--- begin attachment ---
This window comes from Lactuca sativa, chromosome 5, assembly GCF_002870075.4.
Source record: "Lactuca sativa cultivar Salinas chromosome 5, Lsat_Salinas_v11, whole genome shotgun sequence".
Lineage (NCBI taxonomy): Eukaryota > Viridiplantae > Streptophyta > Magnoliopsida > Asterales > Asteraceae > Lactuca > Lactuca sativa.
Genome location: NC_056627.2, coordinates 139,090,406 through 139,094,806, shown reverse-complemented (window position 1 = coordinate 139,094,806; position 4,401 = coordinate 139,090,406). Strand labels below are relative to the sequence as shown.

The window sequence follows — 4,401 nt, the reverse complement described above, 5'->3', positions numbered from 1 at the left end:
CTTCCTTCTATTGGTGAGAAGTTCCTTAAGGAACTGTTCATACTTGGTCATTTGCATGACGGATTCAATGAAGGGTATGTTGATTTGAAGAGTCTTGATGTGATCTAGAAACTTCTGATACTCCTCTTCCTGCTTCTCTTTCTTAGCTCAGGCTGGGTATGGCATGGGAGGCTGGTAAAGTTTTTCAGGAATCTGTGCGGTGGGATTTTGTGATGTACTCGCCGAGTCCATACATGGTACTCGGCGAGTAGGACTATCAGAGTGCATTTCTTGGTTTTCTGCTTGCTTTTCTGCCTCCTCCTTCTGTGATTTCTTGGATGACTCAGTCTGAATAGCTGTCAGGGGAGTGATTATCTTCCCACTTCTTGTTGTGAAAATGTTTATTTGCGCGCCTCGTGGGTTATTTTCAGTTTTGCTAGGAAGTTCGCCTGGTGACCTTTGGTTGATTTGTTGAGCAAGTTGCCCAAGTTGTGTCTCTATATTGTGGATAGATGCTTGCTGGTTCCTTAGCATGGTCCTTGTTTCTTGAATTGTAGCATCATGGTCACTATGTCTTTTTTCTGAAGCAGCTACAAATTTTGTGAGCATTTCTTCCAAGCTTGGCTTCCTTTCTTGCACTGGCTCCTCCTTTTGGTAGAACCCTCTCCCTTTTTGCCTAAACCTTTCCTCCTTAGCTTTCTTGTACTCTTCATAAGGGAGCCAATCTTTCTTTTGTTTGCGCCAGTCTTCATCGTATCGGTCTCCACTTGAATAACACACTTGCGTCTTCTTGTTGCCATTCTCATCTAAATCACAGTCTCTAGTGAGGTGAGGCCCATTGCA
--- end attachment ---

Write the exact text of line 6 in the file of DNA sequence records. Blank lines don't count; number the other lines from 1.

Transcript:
CTTCCTTCTATTGGTGAGAAGTTCCTTAAGGAACTGTTCATACTTGGTCATTTGCATGACGGATTCAATGAAGGGTATGTTGATTTGAAGAGTCTTGATGTGATCTAGAAACTTCTGATACTCCTCTTCCTGCTTCTCTTTCTTAGCTCAGGCTGGGTATGGCATGGGAGGCTGGTAAAGTTTTTCAGGAATCTGTGCGGTGGGATTTTGTGATGTACTCGCCGAGTCCATACATGGTACTCGGCGAGTAGGACTATCAGAGTGCATTTCTTGGTTTTCTGCTTGCTTTTCTGCCTCCTCCTTCTGTGATTTCTTGGATGACTCAGTCTGAATAGCTGTCAGGGGAGTGATTATCTTCCCACTTCTTGTTGTGAAAATGTTTATTTGCGCGCCTCGTGGGTTATTTTCAGTTTTGCTAGGAAGTTCGCCTGGTGACCTTTGGTTGATTTGTTGAGCAAGTTGCCCAAGTTGTGTCTCTATATTGTGGATAGATGCTTGCTGGTTCCTTAGCATGGTCCTTGTTTCTTGAATTGTAGCATCATGGTCACTATGTCTTTTTTCTGAAGCAGCTACAAATTTTGTGAGCATTTCTTCCAAGCTTGGCTTCCTTTCTTGCACTGGCTCCTCCTTTTGGTAGAACCCTCTCCCTTTTTGCCTAAACCTTTCCTCCTTAGCTTTCTTGTACTCTTCATAAGGGAGCCAATCTTTCTTTTGTTTGCGCCAGTCTTCATCGTATCGGTCTCCACTTGAATAACACACTTGCGTCTTCTTGTTGCCATTCTCATCTAAATCACAGTCTCTAGTGAGGTGAGGCCCATTGCA